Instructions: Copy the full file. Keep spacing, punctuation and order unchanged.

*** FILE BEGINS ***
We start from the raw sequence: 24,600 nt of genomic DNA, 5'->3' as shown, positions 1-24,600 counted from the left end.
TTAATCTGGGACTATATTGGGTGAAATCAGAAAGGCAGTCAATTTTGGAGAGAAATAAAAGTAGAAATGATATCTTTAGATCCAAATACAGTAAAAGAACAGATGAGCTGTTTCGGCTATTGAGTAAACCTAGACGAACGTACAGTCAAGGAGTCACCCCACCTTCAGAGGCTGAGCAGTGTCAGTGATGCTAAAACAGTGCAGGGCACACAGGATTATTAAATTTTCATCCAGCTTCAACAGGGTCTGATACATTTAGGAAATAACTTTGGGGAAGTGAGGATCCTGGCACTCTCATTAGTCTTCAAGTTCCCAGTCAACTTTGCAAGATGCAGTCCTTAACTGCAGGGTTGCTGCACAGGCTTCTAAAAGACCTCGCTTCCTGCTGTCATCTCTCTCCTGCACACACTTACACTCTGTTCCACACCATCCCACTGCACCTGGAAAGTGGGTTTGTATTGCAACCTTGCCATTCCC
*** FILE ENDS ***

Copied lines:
We start from the raw sequence: 24,600 nt of genomic DNA, 5'->3' as shown, positions 1-24,600 counted from the left end.
TTAATCTGGGACTATATTGGGTGAAATCAGAAAGGCAGTCAATTTTGGAGAGAAATAAAAGTAGAAATGATATCTTTAGATCCAAATACAGTAAAAGAACAGATGAGCTGTTTCGGCTATTGAGTAAACCTAGACGAACGTACAGTCAAGGAGTCACCCCACCTTCAGAGGCTGAGCAGTGTCAGTGATGCTAAAACAGTGCAGGGCACACAGGATTATTAAATTTTCATCCAGCTTCAACAGGGTCTGATACATTTAGGAAATAACTTTGGGGAAGTGAGGATCCTGGCACTCTCATTAGTCTTCAAGTTCCCAGTCAACTTTGCAAGATGCAGTCCTTAACTGCAGGGTTGCTGCACAGGCTTCTAAAAGACCTCGCTTCCTGCTGTCATCTCTCTCCTGCACACACTTACACTCTGTTCCACACCATCCCACTGCACCTGGAAAGTGGGTTTGTATTGCAACCTTGCCATTCCC